Gentoo Development Guide

Patches

There is no fixed rule for patch naming. The following are guidelines only.

Small patches (less than, say, a few KBytes) should be added to ${FILESDIR}. If you anticipate having several patches, it often helps to create version numbered subdirectories — ${FILESDIR}/${PV}/ is conventional. Patches are best named ${P}-what-it-does.patch (or .diff), where what-it-does is a two or three word description of what the patch is for. If the patch is to fix a specific bug, it is often useful to add in the bug number — for example, vim-7.0-cron-vars-79981.patch. If the patch is pulled from upstream's CVS / SVN repository, it can help to include the revision number in the patch name as a suffix to the version part — fluxbox-0.9.12-3860-menu-backups.patch.

Larger patches should be mirrored, preferrable on the Gentoo Infrastructure. When mirroring patches, choosing a name that will not cause conflicts is important — the ${P} prefix is highly recommended here. Mirrored patches are often compressed with bzip2. Remember to list these patches in SRC_URI.

Note

Patches included in ${FILESDIR} should never be compressed.

If a package requires many patches, even if they are individually small, it is often best to create a patch tarball to avoid cluttering up the tree too much.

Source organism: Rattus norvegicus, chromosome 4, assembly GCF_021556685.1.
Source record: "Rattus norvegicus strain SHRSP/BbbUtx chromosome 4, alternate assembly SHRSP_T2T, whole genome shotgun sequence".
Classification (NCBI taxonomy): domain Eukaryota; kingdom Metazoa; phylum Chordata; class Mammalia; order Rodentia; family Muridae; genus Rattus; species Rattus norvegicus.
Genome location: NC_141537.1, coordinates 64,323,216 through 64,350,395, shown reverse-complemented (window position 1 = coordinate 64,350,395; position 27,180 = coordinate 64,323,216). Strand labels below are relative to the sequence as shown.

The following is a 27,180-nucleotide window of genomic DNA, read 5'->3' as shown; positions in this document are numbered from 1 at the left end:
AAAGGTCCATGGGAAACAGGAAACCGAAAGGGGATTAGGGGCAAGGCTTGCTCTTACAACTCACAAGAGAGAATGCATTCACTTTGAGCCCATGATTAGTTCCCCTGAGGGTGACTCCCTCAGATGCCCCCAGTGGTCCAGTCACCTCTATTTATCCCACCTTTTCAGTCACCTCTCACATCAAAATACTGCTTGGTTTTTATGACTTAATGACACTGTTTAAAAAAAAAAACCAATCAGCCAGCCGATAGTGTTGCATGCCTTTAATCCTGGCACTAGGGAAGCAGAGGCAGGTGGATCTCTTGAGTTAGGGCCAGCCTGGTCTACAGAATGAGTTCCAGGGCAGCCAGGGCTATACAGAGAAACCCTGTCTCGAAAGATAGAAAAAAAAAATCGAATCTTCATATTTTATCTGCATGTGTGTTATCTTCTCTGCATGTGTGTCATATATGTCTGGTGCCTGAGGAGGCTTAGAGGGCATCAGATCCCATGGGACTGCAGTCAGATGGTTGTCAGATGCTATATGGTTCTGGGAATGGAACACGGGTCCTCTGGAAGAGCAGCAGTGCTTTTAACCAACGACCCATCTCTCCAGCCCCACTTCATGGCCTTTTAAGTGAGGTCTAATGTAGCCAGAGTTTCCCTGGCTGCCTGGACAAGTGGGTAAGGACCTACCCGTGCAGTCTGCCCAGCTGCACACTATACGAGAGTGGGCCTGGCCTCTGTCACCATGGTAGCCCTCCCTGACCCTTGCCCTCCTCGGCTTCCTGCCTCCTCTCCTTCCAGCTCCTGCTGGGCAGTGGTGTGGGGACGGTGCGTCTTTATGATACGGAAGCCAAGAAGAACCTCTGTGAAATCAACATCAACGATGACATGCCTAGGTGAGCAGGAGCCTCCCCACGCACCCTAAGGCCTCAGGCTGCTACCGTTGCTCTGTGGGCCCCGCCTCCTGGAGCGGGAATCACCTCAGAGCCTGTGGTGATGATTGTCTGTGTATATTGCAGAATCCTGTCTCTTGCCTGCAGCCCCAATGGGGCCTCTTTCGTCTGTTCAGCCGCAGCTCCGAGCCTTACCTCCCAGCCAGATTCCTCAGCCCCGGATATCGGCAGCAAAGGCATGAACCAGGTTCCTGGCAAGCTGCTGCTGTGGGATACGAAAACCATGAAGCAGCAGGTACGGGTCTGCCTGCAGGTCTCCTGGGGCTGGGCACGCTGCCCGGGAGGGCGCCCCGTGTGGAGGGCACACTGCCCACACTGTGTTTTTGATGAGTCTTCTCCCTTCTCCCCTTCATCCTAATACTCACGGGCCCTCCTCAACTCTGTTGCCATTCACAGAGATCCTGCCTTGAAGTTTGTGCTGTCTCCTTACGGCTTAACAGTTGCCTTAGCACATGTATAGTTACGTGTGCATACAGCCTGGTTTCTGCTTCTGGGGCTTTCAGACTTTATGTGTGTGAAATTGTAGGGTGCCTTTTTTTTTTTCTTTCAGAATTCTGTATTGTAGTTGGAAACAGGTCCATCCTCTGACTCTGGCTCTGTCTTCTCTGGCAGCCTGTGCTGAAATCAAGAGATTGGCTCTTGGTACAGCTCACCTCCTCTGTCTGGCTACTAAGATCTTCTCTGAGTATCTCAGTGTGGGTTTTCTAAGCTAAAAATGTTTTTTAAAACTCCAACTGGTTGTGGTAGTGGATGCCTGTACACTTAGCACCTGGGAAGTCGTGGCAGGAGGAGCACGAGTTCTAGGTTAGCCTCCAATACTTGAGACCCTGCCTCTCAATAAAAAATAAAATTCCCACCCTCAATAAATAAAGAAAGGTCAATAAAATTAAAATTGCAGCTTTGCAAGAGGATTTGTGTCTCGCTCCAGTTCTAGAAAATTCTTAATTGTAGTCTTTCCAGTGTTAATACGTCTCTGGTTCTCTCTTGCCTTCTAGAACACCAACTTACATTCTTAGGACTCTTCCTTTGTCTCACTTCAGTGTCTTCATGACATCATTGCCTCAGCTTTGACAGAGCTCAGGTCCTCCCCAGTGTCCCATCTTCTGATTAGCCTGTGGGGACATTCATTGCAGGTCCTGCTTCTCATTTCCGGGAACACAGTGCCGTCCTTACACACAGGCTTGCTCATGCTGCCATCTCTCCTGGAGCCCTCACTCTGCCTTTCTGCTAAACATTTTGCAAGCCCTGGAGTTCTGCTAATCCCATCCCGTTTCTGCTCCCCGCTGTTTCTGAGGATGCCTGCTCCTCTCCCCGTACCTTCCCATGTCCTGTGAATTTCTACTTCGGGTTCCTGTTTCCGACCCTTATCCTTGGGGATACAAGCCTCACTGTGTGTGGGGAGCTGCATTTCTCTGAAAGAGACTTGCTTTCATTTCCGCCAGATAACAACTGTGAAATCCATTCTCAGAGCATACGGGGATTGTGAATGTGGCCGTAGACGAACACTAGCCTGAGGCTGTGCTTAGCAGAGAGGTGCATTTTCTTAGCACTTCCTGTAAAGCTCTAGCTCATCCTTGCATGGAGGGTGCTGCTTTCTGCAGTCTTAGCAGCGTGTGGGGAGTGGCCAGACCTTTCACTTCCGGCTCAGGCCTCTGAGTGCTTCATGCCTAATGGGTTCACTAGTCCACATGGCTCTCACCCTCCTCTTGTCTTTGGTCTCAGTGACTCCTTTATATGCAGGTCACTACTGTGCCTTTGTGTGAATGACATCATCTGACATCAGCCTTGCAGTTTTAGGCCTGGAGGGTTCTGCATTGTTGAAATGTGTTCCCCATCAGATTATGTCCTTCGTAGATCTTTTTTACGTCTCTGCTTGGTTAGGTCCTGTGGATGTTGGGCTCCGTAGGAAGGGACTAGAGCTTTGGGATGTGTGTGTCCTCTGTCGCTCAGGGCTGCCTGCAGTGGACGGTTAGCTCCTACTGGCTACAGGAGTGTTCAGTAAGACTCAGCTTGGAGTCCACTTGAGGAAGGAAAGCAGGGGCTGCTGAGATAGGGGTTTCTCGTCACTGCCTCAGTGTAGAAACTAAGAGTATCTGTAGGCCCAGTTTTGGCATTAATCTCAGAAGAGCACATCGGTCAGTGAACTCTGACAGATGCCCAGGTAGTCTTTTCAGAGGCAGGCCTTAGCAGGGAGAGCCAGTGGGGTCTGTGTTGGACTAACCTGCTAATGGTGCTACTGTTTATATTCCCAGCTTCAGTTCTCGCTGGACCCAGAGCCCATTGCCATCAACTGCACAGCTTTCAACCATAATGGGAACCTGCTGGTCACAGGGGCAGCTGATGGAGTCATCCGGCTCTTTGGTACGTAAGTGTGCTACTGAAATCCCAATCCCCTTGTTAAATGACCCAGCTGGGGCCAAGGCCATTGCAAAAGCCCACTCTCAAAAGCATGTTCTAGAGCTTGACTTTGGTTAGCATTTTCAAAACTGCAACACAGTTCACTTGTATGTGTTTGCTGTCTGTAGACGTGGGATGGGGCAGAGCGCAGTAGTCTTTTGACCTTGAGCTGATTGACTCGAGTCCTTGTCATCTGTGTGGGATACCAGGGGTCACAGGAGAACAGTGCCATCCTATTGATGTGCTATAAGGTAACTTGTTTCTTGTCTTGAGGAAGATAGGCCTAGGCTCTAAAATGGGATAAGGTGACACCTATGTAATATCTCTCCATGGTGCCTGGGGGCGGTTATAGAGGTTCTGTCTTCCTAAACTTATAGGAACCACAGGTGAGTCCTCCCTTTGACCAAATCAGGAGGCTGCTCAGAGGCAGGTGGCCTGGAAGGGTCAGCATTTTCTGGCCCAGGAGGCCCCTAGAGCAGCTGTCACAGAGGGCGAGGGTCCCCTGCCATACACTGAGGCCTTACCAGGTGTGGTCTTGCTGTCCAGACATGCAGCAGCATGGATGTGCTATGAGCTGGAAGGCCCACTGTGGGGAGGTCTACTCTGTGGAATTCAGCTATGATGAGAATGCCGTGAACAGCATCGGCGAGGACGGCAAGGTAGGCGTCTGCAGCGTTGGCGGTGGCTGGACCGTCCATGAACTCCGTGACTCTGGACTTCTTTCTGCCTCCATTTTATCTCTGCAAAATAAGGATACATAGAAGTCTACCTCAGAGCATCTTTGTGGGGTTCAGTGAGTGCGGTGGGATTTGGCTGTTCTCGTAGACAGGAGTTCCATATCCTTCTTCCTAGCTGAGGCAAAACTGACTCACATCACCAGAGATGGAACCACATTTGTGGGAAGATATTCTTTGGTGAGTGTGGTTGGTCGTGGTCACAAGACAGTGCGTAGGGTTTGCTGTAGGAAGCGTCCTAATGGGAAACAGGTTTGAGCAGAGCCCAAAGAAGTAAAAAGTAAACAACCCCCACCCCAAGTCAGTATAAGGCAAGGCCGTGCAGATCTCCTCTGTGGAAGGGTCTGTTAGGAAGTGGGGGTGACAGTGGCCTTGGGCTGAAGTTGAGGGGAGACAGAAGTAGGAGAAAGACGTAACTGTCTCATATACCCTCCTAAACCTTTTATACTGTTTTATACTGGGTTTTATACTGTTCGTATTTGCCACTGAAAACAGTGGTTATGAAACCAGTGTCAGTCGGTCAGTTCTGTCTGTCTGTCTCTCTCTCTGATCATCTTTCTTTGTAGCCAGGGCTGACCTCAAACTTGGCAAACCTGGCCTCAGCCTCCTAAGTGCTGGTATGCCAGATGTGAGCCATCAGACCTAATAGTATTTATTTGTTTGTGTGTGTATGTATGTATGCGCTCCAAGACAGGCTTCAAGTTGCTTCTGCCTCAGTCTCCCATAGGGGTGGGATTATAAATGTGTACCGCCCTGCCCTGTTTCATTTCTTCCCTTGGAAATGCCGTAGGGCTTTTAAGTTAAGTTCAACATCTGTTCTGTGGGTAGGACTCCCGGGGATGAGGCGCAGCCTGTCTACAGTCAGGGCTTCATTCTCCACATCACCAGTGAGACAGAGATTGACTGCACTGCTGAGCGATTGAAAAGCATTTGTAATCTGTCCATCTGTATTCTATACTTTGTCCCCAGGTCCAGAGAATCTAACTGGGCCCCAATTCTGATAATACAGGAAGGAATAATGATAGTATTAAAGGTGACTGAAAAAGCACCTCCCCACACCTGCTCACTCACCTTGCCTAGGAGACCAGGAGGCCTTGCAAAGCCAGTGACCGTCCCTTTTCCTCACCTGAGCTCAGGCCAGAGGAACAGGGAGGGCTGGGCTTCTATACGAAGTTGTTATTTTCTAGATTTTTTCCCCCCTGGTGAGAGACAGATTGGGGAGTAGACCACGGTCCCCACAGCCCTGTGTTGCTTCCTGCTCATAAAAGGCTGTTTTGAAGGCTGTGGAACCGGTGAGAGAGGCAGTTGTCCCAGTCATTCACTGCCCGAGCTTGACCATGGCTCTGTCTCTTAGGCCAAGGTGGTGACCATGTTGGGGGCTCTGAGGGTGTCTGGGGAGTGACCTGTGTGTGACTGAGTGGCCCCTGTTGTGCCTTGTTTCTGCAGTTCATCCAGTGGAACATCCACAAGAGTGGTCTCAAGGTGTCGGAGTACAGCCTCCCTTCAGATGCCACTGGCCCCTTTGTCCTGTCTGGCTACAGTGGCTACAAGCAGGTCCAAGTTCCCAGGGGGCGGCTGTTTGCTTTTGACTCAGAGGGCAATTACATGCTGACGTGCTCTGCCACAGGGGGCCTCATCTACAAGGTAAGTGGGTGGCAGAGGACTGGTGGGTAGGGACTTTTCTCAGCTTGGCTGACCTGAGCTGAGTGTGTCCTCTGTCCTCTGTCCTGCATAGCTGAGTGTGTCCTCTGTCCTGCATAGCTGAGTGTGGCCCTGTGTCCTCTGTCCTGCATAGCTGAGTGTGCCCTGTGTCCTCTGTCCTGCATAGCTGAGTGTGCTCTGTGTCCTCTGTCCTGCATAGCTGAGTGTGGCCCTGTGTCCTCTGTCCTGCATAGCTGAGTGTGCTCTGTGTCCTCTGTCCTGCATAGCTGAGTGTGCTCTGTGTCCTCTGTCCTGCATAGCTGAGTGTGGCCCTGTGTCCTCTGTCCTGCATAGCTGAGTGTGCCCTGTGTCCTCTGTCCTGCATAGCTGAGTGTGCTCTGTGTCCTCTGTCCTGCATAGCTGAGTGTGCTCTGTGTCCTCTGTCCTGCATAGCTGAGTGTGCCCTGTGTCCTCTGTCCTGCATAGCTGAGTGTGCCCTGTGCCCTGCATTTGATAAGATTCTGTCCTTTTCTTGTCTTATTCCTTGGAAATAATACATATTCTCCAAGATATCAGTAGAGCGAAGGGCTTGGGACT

Patch Descriptions

It is possible to include a description with a patch. This is often helpful when others come to work with your packages, or, indeed when you come back to take a look at your own package a few months later. Good things to include in comments are:

  • What the patch actually does. Bug numbers are good here.
  • Where the patch came from. Is it an upstream CVS/SVN pull, something from Bugzilla, something you wrote?
  • Whether the patch has been sent upstream, if applicable.

To include the description, simply insert it at the top of the patch file. The patch tool will ignore leading text until it finds something that looks like it might be a 'start patching' instruction, so as long as each description line starts with letters (rather than numbers, symbols or whitespace) there shouldn't be a problem. Alternatively, prefix each description line with a hash (that's #, or 'pound' to the USians) sign. It's also best to leave a single blank line after the description and before the main patch.

Here's a simple example (023_all_vim-6.3-apache-83565.patch) from the vim patch tarball:

# Detect Gentoo apache files properly. Gentoo bug 83565.

--- runtime/filetype.vim.orig   2005-03-25 01:44:12.000000000 +0000
+++ runtime/filetype.vim        2005-03-25 01:45:15.000000000 +0000
@@ -93,6 +93,9 @@
 " Gentoo apache config file locations (Gentoo bug #76713)
 au BufNewFile,BufRead /etc/apache2/conf/*/* setf apache

+" More Gentoo apache config file locations (Gentoo bug #83565)
+au BufNewFile,BufRead /etc/apache2/{modules,vhosts}.d/*.conf setf apache
+
 " XA65 MOS6510 cross assembler
 au BufNewFile,BufRead *.a65                    setf a65

Adding Patches to the tree

When adding a patch to the tree be sure to check that the patch doesn't have CVS keywords in it that will be expanded (such as $Id$). If the patch contains these, it will break manifests unless you add it to the tree correctly. In the case that it does have the keywords, you should add it by doing:

cvs add -ko files/${P}-the-cool-patch.patch

-ko disables keyword expansion for that specific file. If it doesn't have keywords in it, then you can add it normally without the extra argument.